To avoid system errors, if Chrome is your preferred browser, please update to the latest version of Chrome (81 or higher) or use an alternative browser.
Click here to login if you're an NAE Member
Recover Your Account Information
Download File (mp3)
Please upgrade to a newer browser.
Lede: Biomedical engineers have, for the first time, created a working blood vessel system for testing how to treat injury or disease in the lab.
Randy Atkins: The new artificial blood vessels can bleed and heal. Wilbur Lam, a pediatrician at Emory University and a biomedical engineer at Georgia Tech, says current tests can only look at parts of the clotting process – like blood flow, or specific cells and proteins.
Wilbur Lam: This bleeding model that we’ve developed really allows us to integrate all these major components that occur in the body that comprise a blood clot.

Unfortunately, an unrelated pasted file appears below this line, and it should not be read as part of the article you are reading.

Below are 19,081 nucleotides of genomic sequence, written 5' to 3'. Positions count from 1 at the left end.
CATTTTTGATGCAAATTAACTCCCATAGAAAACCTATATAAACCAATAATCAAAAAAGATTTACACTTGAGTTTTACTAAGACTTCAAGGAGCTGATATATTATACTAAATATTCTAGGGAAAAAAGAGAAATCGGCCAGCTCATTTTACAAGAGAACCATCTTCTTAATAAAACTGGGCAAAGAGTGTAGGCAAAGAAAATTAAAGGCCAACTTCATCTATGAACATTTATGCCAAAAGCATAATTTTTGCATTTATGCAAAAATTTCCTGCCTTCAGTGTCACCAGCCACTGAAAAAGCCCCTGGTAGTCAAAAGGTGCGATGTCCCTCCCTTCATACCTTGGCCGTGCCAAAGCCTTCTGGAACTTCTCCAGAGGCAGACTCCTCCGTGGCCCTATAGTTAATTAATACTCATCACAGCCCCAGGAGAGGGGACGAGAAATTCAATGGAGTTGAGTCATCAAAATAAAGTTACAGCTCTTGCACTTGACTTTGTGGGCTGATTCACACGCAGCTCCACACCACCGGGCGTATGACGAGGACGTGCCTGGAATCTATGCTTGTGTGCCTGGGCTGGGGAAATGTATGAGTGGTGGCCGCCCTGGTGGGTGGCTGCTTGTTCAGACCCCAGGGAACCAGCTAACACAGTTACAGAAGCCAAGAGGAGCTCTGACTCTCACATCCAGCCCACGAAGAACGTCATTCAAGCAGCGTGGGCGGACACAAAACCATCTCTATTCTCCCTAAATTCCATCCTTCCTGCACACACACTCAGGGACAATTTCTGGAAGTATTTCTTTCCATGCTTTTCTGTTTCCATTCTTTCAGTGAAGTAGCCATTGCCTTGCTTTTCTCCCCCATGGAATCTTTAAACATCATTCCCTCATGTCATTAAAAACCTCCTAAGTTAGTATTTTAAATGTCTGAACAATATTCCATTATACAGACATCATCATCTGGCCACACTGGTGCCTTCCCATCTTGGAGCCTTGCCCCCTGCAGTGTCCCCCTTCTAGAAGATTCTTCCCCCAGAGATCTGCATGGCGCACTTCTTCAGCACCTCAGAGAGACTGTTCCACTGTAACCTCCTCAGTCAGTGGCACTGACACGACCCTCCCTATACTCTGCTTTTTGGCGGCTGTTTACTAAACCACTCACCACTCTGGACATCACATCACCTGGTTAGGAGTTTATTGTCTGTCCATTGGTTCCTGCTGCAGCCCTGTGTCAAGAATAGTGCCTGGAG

Randy Atkins: Lam says the tiny system is in a device about the width of a human hair. It allows study of blood vessel wall damage from things like blood cells infected with malaria or damaged because of sickle cell disease, or…
Wilbur Lam: …simulating a knife-like injury at a very specific point in our device such that we can visualize the whole thing under a microscope.
Randy Atkins: …including how bleeding stops with various treatments. Lam says such models could even be made with a specific person’s blood vessel cells…allowing tests for reaction to drugs without risking patient side-effects. With the National Academy of Engineering, Randy Atkins, WTOP News.